Other Life Forms

Cave Microbes
Microbial growth found in Timpanogos Cave

(Jon Jasper)

Microbes are the most numerous and diverse form of life on the planet. Many of these life forms could contain new antibiotics as well as tell us about the evolution of life on our planet. Microbes play an important part in acid production which breaks down limestone caves over time. Introducing microbes from outside the cave environment can have a lasting impact on these organisms and destroy valuable information.

A survey of microbial organisms in the Timpanogos Cave System is being performed at the Crandall Lab at Brigham Young University to understand their role in the cave's ecology. Being on the bottom of the food chain, microbial communities are the first to respond to ecologic threats such as introduced contaminates and chemical changes. The microbe studies will produce a method of early detection to respond to ecosystem threats before irrepairable harm occurs.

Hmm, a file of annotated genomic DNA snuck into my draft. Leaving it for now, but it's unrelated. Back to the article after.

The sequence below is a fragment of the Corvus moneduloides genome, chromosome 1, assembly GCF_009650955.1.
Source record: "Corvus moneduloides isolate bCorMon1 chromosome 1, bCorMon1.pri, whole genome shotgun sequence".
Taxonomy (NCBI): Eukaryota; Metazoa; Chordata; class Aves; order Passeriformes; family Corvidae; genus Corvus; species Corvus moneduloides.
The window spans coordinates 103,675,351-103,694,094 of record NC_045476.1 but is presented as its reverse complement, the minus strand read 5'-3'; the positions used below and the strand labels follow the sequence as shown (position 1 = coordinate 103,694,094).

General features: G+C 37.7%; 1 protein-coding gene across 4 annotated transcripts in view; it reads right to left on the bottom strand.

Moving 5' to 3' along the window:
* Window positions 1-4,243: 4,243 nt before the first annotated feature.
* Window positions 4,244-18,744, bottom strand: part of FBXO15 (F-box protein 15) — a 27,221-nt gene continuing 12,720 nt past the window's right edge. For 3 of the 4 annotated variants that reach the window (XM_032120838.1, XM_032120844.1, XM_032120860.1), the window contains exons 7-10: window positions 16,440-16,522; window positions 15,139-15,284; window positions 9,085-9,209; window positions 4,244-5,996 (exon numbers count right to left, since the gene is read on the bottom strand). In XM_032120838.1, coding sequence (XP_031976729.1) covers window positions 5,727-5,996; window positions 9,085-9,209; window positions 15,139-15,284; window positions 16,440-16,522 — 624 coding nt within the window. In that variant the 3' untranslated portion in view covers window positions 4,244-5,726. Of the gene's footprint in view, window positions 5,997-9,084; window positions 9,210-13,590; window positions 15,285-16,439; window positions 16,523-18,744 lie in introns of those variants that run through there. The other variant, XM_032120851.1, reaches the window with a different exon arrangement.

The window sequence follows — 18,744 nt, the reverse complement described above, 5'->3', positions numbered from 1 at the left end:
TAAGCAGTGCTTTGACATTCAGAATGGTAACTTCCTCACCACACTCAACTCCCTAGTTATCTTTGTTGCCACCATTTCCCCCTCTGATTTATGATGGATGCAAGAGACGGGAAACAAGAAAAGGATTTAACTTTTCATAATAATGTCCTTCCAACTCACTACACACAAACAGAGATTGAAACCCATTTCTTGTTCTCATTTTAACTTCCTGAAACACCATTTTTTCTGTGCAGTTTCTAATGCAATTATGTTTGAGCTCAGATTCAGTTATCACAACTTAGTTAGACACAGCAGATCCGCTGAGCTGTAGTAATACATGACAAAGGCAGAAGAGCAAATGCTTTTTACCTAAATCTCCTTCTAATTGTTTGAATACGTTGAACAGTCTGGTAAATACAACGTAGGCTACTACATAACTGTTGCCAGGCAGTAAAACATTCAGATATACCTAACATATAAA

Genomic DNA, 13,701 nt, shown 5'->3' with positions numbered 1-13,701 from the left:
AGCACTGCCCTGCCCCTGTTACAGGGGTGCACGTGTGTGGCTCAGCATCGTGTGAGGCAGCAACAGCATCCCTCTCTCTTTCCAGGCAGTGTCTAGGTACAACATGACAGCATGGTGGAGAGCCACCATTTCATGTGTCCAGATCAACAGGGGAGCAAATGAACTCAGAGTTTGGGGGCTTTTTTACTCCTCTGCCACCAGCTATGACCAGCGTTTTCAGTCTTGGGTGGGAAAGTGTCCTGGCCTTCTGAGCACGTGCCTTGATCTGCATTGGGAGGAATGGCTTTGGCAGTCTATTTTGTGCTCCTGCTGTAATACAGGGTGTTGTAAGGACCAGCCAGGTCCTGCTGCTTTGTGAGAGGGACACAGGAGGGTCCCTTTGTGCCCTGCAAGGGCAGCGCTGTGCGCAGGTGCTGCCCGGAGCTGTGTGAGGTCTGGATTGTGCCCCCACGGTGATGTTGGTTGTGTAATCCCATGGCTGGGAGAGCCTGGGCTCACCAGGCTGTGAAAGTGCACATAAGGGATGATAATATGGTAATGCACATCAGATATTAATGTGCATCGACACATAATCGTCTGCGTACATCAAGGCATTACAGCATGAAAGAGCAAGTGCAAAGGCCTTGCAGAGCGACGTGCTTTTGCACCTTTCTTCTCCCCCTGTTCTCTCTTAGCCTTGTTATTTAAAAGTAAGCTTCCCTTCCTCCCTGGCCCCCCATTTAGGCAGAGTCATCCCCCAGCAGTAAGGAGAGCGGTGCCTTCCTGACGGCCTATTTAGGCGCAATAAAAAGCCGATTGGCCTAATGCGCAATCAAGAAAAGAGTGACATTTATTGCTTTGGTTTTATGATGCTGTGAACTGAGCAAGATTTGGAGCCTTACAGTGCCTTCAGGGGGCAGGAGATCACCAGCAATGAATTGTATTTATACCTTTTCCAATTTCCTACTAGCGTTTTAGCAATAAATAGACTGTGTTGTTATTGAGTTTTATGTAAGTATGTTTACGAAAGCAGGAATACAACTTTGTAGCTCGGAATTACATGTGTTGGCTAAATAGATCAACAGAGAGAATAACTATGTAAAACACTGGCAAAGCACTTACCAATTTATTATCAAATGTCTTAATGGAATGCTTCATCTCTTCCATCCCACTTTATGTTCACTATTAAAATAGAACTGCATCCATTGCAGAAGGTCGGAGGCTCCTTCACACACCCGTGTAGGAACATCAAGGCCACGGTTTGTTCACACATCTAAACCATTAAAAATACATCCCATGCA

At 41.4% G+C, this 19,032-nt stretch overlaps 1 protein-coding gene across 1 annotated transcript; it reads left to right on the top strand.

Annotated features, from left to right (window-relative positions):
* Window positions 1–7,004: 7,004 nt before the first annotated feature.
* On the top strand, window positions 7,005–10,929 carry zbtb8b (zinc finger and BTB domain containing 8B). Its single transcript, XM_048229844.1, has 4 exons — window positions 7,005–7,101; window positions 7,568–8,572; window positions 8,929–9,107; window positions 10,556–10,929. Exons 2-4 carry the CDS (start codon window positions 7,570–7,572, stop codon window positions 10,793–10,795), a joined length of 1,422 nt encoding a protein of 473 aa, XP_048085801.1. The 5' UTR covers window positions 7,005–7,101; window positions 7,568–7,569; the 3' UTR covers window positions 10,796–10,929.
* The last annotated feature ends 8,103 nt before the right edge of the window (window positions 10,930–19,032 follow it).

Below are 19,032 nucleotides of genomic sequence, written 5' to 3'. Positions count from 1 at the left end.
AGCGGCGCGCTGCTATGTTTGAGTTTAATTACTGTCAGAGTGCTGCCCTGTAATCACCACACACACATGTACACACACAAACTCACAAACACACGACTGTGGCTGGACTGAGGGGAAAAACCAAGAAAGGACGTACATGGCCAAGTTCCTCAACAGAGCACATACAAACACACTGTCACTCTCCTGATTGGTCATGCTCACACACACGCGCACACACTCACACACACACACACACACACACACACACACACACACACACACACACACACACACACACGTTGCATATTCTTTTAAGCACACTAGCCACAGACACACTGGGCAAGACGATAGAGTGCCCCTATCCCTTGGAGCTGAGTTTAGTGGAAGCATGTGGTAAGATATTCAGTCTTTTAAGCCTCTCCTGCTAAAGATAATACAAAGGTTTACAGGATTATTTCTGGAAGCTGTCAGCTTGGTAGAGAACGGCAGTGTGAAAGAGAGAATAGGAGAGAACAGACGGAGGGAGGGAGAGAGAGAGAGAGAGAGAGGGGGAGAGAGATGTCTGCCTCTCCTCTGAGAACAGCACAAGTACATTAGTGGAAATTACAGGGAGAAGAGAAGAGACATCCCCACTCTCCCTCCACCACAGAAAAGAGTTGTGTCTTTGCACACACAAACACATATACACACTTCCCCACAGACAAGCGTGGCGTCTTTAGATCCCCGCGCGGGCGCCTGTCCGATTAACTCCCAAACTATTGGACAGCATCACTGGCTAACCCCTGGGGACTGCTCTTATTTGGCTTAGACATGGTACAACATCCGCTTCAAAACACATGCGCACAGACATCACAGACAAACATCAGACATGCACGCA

Samples were collected from both "pristine" and "disturbed" sites throughout the cave. The pristine sites are locations with very little visitation or human disturbance. The disturbed sites are locations near the tourist trail that are introduced to outside debris. By comparing the results from the pristine and disturbed sites, we hope to learn how the microbial communities are affected by visitation and trail development so we can restore these environments to a their more pristine conditions.

Last updated: February 24, 2015

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